Japan and the United States have signed an agreement to develop and promote a new communications network that does not rely on specific companies' infrastructure, the government said Wednesday, amid China's increasing presence in the sector.

The memorandum concerns Open Radio Access Network technology that enables interoperability between multiple vendors' equipment for cellular wireless networks. Under the agreement, the two countries will share data and cooperate in spreading the technology internationally.

Adopting Open RAN would reduce economic security issues for countries including Japan by weakening the grip that foreign companies such as China's Huawei Technologies Co. have on important communications infrastructure and the flow of information.

Among the other potential benefits of the Open RAN system are reduced risks of cuts to the global supply chain, and reduced costs to consumers through greater competition.

In talks with officials in Washington on Tuesday, Internal Affairs and Communications Minister Takeaki Matsumoto confirmed the two countries' intention to build a strong network, and signed the memorandum of cooperation between the ministry and the U.S. National Telecommunications and Information Administration.

Japanese Internal Affairs and Communications Minister Takeaki Matsumoto speaks to reporters in Washington on Jan. 17, 2023. (Kyodo)

The agreement includes commitments to exchange information on ways to test Open RAN technology and work together in promoting its uptake in South America and elsewhere.

Speaking to reporters after the meeting, Matsumoto said it is "essential" that Japan and the United States foster international rules for communications technology "based on our shared values, including on human rights and freedom."

He also indicated that discussions on the initiative would be taken further during Japan's presidency of the Group of Seven this year.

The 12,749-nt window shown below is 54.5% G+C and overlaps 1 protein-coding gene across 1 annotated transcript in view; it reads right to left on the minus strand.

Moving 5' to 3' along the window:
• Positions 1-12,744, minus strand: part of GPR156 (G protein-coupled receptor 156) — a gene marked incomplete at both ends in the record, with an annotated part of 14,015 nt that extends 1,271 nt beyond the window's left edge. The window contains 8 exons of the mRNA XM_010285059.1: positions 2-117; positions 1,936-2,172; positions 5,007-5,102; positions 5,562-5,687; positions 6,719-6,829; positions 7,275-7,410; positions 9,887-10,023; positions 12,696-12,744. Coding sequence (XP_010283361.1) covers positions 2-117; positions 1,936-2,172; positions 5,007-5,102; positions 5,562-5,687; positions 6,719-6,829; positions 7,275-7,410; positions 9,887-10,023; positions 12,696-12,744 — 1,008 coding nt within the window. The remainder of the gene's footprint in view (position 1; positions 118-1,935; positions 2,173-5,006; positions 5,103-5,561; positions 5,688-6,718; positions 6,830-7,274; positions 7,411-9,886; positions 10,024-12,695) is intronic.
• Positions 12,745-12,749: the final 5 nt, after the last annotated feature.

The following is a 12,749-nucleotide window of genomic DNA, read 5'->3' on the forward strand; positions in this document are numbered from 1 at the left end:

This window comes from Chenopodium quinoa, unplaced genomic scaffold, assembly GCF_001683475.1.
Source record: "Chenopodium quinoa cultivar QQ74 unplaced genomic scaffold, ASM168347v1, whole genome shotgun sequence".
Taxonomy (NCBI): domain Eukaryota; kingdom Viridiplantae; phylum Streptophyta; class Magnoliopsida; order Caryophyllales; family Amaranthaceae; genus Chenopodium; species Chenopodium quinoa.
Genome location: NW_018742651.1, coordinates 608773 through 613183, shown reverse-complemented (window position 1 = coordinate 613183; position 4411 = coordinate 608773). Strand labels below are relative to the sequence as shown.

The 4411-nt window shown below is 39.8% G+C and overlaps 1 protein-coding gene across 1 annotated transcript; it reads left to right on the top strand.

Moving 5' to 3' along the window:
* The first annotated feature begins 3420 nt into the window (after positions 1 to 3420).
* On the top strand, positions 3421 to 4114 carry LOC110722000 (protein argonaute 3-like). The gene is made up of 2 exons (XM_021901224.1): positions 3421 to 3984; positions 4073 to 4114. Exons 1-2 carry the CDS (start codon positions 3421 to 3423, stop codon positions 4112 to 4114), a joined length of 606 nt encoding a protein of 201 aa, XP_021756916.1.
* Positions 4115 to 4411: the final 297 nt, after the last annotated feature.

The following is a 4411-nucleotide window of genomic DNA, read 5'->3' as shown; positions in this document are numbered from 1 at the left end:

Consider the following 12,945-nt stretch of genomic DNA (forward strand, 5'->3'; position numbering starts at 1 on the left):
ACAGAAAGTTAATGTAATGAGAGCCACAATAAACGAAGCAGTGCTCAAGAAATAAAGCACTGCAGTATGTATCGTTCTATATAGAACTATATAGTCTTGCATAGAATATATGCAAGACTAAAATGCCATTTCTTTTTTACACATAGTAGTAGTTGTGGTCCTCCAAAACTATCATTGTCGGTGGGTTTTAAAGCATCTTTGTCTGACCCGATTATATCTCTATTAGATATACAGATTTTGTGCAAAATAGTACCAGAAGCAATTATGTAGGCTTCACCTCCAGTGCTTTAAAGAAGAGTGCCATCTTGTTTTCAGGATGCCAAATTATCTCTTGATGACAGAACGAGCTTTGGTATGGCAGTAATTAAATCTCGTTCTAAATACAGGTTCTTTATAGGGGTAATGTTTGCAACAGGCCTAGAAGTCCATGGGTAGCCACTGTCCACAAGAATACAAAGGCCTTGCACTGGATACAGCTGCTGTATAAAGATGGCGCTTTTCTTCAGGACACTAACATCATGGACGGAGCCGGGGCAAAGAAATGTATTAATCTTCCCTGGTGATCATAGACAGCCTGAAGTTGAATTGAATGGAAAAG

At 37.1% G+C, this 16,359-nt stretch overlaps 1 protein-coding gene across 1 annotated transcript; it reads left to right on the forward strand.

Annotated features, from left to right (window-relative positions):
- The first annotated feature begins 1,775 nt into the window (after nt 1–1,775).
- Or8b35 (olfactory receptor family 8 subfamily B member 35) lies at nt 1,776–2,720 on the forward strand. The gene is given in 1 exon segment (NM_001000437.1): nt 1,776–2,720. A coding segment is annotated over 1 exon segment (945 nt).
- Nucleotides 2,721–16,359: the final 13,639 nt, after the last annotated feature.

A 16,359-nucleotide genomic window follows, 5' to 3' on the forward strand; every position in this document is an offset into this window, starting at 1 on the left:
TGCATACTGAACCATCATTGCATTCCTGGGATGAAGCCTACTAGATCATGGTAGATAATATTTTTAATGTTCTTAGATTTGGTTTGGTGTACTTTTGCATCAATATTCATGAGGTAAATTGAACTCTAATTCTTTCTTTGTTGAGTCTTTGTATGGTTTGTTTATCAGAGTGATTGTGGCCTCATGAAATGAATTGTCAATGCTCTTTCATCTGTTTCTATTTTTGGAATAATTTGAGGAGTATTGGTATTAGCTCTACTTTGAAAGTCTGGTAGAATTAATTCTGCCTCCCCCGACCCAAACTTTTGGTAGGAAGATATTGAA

Huawei has been a global leader in the switch to 5G telecommunications networks, and a number of countries are apprehensive that a dominant Chinese presence in the market could lead to information theft from Beijing and disruption to social and economic lives in the Indo-Pacific region.

In November, the U.S. Federal Communications Commission banned the import and sales of telecommunications equipment from five Chinese firms including Huawei for posing an "unacceptable risk to national security."

Agreements to employ Open RAN technology have gathered pace since last year, with a government source confirming in December that Japan and Britain had entered an agreement to engage in technology sharing as part of efforts to promote the initiative.

Japan also entered into similar partnerships with the other members of the Quad group -- the United States, Australia and India -- in May, and with Singapore in July.

Major Japanese technology firms currently engaged in developing and implementing the system include NEC Corp. and NTT Docomo Inc. Since February 2021, the latter has operated a "5G Open RAN Ecosystem" to spread its use with cooperation from 13 other global companies such as Dell Inc. and Intel Corp.

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